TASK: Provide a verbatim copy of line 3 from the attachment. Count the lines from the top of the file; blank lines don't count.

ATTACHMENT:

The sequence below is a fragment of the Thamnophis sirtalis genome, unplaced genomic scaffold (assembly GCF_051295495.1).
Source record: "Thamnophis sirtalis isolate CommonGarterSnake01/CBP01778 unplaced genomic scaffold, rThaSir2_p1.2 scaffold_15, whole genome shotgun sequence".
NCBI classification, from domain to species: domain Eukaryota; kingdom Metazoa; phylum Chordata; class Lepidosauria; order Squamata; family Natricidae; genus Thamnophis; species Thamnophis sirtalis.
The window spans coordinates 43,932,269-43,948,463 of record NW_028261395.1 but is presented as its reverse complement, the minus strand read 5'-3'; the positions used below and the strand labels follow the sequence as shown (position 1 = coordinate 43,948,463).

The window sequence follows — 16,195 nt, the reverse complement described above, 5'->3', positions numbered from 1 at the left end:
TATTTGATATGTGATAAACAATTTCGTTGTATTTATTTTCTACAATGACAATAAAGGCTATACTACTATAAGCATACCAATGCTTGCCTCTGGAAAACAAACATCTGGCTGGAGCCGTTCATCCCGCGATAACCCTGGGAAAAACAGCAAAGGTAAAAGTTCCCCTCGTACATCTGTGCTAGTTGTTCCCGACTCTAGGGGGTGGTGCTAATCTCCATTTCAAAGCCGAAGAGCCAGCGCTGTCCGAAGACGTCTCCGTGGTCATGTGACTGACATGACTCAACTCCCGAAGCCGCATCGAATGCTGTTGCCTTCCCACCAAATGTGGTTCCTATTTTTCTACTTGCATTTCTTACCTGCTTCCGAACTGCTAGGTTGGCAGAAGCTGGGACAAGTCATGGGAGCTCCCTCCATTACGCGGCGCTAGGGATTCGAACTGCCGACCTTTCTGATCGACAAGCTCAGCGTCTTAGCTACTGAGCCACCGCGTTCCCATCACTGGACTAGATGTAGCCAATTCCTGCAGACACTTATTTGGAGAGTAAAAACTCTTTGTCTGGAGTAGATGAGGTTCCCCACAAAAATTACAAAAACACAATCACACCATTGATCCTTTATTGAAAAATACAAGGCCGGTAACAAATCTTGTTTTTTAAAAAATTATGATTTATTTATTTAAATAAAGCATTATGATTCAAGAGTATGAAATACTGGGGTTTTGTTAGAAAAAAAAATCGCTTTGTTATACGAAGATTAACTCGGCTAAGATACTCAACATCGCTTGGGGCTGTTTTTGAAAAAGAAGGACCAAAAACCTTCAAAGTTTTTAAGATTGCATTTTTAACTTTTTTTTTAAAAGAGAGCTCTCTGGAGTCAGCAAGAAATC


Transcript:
NCBI classification, from domain to species: domain Eukaryota; kingdom Metazoa; phylum Chordata; class Lepidosauria; order Squamata; family Natricidae; genus Thamnophis; species Thamnophis sirtalis.